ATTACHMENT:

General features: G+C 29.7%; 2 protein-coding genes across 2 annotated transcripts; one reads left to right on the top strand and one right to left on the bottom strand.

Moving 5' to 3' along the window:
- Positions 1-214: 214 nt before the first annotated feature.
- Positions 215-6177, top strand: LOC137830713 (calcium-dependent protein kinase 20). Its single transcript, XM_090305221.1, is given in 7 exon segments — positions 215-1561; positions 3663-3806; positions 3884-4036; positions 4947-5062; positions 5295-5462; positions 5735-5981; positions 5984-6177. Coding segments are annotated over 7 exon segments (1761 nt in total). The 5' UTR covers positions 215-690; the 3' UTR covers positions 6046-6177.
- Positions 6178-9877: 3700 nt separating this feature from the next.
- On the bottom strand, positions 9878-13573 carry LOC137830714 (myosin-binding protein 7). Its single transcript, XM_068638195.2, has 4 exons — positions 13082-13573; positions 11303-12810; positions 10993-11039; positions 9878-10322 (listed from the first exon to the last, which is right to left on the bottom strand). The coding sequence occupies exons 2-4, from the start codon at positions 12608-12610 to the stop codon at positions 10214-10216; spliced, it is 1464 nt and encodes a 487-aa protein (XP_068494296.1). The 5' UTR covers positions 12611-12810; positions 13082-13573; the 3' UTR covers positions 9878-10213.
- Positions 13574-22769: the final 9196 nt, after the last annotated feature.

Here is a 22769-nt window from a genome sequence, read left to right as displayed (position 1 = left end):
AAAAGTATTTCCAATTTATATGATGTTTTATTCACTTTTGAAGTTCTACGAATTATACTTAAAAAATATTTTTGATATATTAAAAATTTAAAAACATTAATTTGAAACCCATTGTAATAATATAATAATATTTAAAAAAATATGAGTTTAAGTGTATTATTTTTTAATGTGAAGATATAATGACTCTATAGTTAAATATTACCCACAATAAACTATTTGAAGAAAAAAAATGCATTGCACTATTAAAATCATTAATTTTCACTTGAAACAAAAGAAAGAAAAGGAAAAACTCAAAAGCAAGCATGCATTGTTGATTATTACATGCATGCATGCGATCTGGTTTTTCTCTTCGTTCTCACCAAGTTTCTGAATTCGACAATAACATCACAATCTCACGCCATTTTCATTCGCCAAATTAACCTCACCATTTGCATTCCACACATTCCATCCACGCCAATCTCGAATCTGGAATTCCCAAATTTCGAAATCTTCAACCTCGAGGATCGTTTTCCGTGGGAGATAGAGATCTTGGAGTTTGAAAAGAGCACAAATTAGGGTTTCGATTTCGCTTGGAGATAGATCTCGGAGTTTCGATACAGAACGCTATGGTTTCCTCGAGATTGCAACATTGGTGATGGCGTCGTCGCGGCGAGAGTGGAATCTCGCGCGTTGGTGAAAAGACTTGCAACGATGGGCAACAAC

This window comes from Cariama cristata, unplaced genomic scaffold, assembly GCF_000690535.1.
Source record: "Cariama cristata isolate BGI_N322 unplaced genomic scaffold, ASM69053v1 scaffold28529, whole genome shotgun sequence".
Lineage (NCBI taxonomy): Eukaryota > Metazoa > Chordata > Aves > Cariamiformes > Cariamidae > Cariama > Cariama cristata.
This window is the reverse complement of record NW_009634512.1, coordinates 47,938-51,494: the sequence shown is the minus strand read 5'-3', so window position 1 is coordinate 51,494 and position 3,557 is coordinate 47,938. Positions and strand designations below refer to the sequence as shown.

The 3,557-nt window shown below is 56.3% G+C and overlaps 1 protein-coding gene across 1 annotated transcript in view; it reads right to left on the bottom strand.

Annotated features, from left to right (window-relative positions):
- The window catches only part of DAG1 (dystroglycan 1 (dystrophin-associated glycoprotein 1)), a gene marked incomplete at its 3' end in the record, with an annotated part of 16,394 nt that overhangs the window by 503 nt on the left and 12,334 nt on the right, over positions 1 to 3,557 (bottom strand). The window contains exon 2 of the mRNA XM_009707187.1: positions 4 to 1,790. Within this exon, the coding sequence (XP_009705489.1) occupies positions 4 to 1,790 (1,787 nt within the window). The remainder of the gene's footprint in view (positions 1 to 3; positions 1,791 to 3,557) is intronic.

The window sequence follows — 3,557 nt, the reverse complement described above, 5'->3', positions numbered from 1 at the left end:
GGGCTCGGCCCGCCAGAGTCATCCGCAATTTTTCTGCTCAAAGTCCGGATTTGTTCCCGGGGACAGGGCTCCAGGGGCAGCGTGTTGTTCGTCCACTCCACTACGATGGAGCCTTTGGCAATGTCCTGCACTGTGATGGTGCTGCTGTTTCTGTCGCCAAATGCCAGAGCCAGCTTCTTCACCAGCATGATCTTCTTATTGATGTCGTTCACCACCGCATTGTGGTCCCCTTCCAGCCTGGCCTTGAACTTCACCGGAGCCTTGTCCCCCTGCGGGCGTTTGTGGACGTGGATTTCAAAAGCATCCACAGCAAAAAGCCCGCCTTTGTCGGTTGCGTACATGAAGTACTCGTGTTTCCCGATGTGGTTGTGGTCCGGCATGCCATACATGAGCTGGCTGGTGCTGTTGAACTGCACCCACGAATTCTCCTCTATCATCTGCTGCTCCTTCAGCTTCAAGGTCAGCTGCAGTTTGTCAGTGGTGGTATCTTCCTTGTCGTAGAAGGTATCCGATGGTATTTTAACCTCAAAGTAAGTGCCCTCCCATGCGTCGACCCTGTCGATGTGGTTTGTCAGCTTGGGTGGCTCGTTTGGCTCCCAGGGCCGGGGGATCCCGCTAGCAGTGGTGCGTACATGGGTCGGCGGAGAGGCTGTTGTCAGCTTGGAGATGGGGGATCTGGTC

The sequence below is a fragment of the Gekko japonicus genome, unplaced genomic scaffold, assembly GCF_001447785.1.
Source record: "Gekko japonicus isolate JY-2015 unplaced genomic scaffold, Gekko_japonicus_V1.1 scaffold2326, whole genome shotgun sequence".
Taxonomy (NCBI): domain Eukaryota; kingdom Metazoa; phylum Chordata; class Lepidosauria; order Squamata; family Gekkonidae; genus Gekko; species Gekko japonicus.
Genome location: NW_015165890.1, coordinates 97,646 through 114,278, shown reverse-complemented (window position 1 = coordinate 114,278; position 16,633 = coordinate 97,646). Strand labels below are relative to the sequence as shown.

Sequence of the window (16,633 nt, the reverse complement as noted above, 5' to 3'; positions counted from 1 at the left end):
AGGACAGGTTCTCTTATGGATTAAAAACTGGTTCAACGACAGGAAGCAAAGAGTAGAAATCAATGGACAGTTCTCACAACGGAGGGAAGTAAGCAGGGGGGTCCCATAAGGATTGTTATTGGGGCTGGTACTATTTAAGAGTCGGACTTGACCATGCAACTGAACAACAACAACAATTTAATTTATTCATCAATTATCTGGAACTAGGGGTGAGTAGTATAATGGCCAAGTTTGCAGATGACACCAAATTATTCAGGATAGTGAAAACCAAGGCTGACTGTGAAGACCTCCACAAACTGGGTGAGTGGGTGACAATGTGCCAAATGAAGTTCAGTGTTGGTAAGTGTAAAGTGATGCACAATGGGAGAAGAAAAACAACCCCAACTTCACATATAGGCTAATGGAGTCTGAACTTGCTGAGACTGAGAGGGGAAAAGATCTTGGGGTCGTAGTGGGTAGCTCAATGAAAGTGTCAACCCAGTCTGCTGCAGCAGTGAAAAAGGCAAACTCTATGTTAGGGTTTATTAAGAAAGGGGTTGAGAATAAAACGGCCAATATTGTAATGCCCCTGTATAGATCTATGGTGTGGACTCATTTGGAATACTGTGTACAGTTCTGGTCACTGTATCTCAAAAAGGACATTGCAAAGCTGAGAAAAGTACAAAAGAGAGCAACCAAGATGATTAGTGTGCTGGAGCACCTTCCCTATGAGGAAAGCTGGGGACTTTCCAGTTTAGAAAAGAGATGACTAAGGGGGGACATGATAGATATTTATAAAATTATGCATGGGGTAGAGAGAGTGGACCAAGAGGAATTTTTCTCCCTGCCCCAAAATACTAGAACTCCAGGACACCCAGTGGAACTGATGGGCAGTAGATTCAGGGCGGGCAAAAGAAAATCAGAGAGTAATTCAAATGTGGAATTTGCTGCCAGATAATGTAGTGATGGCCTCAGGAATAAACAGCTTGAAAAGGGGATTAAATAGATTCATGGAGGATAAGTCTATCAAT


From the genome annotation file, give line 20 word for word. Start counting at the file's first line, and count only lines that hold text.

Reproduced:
Source record: "Gekko japonicus isolate JY-2015 unplaced genomic scaffold, Gekko_japonicus_V1.1 scaffold2326, whole genome shotgun sequence".